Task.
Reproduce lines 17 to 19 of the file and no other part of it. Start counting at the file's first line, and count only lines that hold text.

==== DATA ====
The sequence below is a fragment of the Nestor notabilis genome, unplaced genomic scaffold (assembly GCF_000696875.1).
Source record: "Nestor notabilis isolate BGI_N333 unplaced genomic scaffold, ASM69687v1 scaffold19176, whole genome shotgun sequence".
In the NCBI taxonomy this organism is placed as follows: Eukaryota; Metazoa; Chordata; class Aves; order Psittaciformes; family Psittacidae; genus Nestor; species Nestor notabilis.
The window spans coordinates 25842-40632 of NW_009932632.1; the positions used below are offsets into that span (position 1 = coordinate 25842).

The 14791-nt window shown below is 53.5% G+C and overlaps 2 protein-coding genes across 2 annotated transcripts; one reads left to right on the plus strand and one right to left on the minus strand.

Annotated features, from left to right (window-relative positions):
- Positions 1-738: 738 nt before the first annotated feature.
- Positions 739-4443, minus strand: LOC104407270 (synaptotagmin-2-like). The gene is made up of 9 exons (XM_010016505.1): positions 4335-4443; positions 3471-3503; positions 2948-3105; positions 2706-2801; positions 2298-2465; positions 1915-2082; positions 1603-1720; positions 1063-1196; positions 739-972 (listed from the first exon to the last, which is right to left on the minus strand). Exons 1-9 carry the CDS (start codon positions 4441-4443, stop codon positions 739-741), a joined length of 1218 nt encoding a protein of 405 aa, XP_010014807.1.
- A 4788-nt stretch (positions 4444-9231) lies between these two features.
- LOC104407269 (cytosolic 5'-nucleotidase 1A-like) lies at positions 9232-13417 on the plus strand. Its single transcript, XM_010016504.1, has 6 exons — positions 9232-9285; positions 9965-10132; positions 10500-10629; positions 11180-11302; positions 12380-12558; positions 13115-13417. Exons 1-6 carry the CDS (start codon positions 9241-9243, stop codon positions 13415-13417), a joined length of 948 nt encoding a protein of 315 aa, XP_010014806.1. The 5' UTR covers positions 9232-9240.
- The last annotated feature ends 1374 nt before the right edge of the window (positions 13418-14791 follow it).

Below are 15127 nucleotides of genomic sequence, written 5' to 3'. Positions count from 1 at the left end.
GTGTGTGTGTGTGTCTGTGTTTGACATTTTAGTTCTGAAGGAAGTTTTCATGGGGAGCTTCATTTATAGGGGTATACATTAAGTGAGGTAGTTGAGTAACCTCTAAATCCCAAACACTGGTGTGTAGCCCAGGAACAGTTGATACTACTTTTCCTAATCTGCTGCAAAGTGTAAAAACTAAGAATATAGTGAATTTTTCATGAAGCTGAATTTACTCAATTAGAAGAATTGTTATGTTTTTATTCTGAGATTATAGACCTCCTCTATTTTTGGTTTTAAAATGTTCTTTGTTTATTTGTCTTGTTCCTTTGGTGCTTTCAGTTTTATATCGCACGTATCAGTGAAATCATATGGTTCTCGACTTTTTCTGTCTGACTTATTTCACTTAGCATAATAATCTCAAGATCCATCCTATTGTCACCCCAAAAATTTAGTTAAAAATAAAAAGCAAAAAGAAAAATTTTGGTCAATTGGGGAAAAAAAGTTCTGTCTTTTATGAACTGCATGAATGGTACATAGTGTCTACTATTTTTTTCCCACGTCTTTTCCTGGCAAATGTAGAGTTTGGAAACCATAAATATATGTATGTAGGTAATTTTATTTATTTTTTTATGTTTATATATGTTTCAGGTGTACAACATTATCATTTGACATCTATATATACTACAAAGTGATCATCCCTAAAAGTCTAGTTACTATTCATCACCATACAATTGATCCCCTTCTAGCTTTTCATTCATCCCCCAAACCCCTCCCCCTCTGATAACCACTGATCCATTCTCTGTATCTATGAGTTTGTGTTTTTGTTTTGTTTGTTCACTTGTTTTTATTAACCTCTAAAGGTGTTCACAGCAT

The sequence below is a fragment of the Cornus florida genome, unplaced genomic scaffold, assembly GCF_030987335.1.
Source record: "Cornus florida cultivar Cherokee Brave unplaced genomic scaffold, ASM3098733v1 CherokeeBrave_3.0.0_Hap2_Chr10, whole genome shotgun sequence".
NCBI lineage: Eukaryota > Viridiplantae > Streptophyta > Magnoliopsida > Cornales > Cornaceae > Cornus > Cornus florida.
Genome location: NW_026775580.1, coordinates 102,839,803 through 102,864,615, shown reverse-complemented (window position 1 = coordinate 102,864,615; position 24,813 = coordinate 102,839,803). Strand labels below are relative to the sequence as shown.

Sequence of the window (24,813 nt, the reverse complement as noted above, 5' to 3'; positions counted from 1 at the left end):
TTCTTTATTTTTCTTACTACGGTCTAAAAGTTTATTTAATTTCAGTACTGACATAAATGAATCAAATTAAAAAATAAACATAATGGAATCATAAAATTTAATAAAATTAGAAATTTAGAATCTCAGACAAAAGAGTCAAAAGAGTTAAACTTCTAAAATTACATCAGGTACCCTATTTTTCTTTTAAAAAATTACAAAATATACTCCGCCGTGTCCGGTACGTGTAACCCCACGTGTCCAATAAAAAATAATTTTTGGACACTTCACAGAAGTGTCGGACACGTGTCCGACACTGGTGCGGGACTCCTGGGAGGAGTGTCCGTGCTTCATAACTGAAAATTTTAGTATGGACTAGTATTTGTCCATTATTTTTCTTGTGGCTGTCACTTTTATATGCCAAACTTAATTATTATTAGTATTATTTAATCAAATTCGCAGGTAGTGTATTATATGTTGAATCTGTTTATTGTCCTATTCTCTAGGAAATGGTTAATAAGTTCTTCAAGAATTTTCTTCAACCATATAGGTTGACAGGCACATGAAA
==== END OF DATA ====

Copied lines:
Genome location: NW_026775580.1, coordinates 102,839,803 through 102,864,615, shown reverse-complemented (window position 1 = coordinate 102,864,615; position 24,813 = coordinate 102,839,803). Strand labels below are relative to the sequence as shown.

Sequence of the window (24,813 nt, the reverse complement as noted above, 5' to 3'; positions counted from 1 at the left end):
TTCTTTATTTTTCTTACTACGGTCTAAAAGTTTATTTAATTTCAGTACTGACATAAATGAATCAAATTAAAAAATAAACATAATGGAATCATAAAATTTAATAAAATTAGAAATTTAGAATCTCAGACAAAAGAGTCAAAAGAGTTAAACTTCTAAAATTACATCAGGTACCCTATTTTTCTTTTAAAAAATTACAAAATATACTCCGCCGTGTCCGGTACGTGTAACCCCACGTGTCCAATAAAAAATAATTTTTGGACACTTCACAGAAGTGTCGGACACGTGTCCGACACTGGTGCGGGACTCCTGGGAGGAGTGTCCGTGCTTCATAACTGAAAATTTTAGTATGGACTAGTATTTGTCCATTATTTTTCTTGTGGCTGTCACTTTTATATGCCAAACTTAATTATTATTAGTATTATTTAATCAAATTCGCAGGTAGTGTATTATATGTTGAATCTGTTTATTGTCCTATTCTCTAGGAAATGGTTAATAAGTTCTTCAAGAATTTTCTTCAACCATATAGGTTGACAGGCACATGAAA